First things first, you'll have to cut down your noodle pieces to the desired length. I stuck them down into my boots and marked the top on the noodle, then measured it to get a general idea of the length. Tall boots were all around 16", the cowboy boots were 13", and the grey slouchy boots in dire need of some polish were 10". Once the length is determined, use your measuring tape to mark the length several places around the noodle.
Wrap your measuring tape around the noodle, connecting all the dots, then use your sharpie to draw a guide line connecting them all.
Cut along the line with your x-acto knife.
Now that we've got all the noodles cut out, we can start on our covers. Cut out a piece big enough for your noodle based on your measurements. I cheated a little bit because I used old sheets, so my channel for the ribbon was already sewn for me :D If you aren't that lazy [lucky?!], you'll need to sew one on one of the short sides. Press fabric over 1/8", then fold down another 1/2" and press again. Pin in place and sew along the fold.
After you've sewn the channel, fold the fabric in half with the right sides facing each other and the long edges are together. Pin and sew around the edge all the way up to where the drawstring channel starts. You'll need to fold the raw edges of the channel in about 1/4", press, and then sew along the bottom to secure them.
Cut the remaining raw edges with pinking shears to finish them.
Next, cut 14" of ribbon and thread it through the channel using a safety pin to speed things along.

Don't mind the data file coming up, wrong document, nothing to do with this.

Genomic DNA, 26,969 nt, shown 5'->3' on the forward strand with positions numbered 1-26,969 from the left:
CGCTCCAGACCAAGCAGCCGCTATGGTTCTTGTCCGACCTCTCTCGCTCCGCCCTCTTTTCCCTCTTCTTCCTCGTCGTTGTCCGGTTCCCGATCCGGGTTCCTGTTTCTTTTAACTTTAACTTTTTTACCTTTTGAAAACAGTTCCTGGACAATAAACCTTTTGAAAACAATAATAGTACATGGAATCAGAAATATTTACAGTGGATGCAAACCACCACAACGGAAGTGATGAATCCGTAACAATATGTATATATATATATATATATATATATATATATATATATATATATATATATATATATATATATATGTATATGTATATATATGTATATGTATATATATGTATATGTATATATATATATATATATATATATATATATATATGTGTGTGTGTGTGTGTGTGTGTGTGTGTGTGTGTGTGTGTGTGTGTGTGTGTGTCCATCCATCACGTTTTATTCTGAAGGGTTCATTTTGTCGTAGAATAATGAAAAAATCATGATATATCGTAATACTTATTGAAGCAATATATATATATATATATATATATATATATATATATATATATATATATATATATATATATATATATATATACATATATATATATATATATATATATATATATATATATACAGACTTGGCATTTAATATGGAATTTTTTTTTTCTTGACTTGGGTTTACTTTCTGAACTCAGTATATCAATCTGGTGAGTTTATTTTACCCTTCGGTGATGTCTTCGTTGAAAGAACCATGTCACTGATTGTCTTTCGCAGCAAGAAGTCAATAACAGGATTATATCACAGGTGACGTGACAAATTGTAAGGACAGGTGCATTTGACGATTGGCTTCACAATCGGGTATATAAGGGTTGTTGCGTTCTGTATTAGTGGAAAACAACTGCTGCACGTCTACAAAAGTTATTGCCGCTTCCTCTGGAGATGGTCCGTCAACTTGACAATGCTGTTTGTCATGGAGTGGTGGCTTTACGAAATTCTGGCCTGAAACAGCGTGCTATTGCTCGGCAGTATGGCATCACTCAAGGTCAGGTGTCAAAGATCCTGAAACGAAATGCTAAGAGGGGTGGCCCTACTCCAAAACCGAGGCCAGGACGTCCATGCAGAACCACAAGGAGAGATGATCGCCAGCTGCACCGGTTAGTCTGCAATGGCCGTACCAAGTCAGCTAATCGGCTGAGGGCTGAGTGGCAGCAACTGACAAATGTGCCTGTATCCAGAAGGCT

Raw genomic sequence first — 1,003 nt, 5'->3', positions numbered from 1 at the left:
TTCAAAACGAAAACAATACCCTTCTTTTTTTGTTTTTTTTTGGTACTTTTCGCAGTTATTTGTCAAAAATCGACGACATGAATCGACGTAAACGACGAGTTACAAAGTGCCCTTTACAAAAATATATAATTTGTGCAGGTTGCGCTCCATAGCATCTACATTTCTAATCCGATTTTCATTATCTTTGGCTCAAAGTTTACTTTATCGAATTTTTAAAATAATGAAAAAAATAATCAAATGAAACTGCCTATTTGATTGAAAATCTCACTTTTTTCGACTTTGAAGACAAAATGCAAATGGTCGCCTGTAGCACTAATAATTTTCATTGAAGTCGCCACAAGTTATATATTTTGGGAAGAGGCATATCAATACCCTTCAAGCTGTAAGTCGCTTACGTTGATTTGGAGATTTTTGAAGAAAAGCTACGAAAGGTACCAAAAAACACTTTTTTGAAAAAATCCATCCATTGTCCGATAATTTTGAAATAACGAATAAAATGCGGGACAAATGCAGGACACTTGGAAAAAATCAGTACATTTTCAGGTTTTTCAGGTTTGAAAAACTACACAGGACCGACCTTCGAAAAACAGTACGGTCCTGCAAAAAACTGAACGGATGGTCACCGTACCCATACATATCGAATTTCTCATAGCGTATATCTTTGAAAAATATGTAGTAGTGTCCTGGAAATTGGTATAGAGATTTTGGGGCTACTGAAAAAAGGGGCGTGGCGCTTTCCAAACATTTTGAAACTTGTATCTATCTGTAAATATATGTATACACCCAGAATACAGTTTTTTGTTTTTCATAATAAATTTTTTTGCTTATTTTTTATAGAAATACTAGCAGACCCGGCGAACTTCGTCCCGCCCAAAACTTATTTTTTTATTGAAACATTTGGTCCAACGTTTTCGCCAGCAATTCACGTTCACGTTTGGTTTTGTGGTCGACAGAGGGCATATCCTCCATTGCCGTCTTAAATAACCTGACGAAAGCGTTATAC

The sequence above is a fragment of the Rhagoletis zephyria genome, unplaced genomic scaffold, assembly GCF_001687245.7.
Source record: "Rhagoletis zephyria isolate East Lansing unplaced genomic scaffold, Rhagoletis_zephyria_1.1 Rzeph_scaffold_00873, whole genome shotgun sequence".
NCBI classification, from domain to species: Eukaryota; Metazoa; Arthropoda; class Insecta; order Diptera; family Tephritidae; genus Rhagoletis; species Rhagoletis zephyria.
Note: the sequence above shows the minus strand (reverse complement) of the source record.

Pull the ribbon taut to close the top and tie to secure.
One finished tree!
So much better! I don't think I've ever seen those grey boots standing up that tall when they aren't on my feet. Lookin' sharp there :)
And the nice thing about the drawstring top is that when they get gross and stinky, as they inevitably will, you can just take them off the noodle and throw them in the wash!
Sunday, July 21, 2013
A twist on summertime salsa… add some mangos! This recipe is courtesy of my sister [thanks Caro!]. I made this the other night to go with some spicy coconut chicken; it’s sweet but it has a little kick to it too. Also tastes really good with fish!
- 1 large mango, diced
- 1 large tomato, diced
- 1 small red onion, chopped
- 1 jalapeno, seeded and diced
- 1 clove garlic, minced
- 1/4-1/2 cup cilantro, chopped [to taste]
- salt & pepper to taste
I like eating it on chips, and it’s also strangely good mixed with plain yogurt! Got a little bit of sweet and spicy going on at the same time, but the heat is significantly cut by the dairy. It makes a great after work snack :D
Tuesday, July 9, 2013
Here's my next Goodwill rescue! I was hoping to have it fixed up by July 4th, but that didn't quite happen. I'm not tooo sad about that since it rained most of the day, so it wasn't exactly sundress weather anyway. This would make a good beach dress :)
One great thing about living where I do, there is quite a bit of vintage clothing to be had at Goodwill for super cheap. Not all of it's good [hello scary 80s dresses!], but usually you can find one or two decent pieces per visit. This one had a tiiiiiny waistline [notice the two buttons at the bottom in the first picture - ain't no way they're buttoning] but a voluminous pleated skirt so I figured it was a good candidate to be redone.
Time to add some darts!
Since the skirt was big enough, I was able to cut enough fabric to make the waistband big enough to fit comfortably, hooray! Here it is pinned to the bodice.
Bodice pinned to the re-cut skirt...
Hemming the skirt....
And finally, since I like extra work/apparently don't want this project to end, resewing the buttons with red thread for a little extra pizzazz :)